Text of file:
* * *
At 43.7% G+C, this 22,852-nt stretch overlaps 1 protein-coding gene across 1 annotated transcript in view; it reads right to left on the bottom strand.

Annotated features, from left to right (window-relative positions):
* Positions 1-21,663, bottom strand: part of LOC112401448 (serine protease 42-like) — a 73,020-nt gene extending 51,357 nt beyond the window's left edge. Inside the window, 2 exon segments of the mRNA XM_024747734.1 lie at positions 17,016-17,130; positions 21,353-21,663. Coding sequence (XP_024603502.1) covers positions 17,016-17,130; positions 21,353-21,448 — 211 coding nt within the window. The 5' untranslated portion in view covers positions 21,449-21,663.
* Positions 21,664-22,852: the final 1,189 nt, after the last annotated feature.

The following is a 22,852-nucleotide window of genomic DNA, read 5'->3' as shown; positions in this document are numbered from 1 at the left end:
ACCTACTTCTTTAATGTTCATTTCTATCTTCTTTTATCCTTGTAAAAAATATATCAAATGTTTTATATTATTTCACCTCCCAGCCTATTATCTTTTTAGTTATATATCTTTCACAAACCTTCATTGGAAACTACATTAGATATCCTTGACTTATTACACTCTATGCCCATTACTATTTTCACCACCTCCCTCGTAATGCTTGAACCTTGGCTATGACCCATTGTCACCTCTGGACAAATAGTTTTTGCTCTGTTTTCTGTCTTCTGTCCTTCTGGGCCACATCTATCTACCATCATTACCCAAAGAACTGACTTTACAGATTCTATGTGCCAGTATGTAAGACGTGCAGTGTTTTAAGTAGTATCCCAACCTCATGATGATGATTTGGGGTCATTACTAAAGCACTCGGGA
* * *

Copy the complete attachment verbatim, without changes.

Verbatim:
At 43.7% G+C, this 22,852-nt stretch overlaps 1 protein-coding gene across 1 annotated transcript in view; it reads right to left on the bottom strand.

Annotated features, from left to right (window-relative positions):
* Positions 1-21,663, bottom strand: part of LOC112401448 (serine protease 42-like) — a 73,020-nt gene extending 51,357 nt beyond the window's left edge. Inside the window, 2 exon segments of the mRNA XM_024747734.1 lie at positions 17,016-17,130; positions 21,353-21,663. Coding sequence (XP_024603502.1) covers positions 17,016-17,130; positions 21,353-21,448 — 211 coding nt within the window. The 5' untranslated portion in view covers positions 21,449-21,663.
* Positions 21,664-22,852: the final 1,189 nt, after the last annotated feature.

The following is a 22,852-nucleotide window of genomic DNA, read 5'->3' as shown; positions in this document are numbered from 1 at the left end:
ACCTACTTCTTTAATGTTCATTTCTATCTTCTTTTATCCTTGTAAAAAATATATCAAATGTTTTATATTATTTCACCTCCCAGCCTATTATCTTTTTAGTTATATATCTTTCACAAACCTTCATTGGAAACTACATTAGATATCCTTGACTTATTACACTCTATGCCCATTACTATTTTCACCACCTCCCTCGTAATGCTTGAACCTTGGCTATGACCCATTGTCACCTCTGGACAAATAGTTTTTGCTCTGTTTTCTGTCTTCTGTCCTTCTGGGCCACATCTATCTACCATCATTACCCAAAGAACTGACTTTACAGATTCTATGTGCCAGTATGTAAGACGTGCAGTGTTTTAAGTAGTATCCCAACCTCATGATGATGATTTGGGGTCATTACTAAAGCACTCGGGA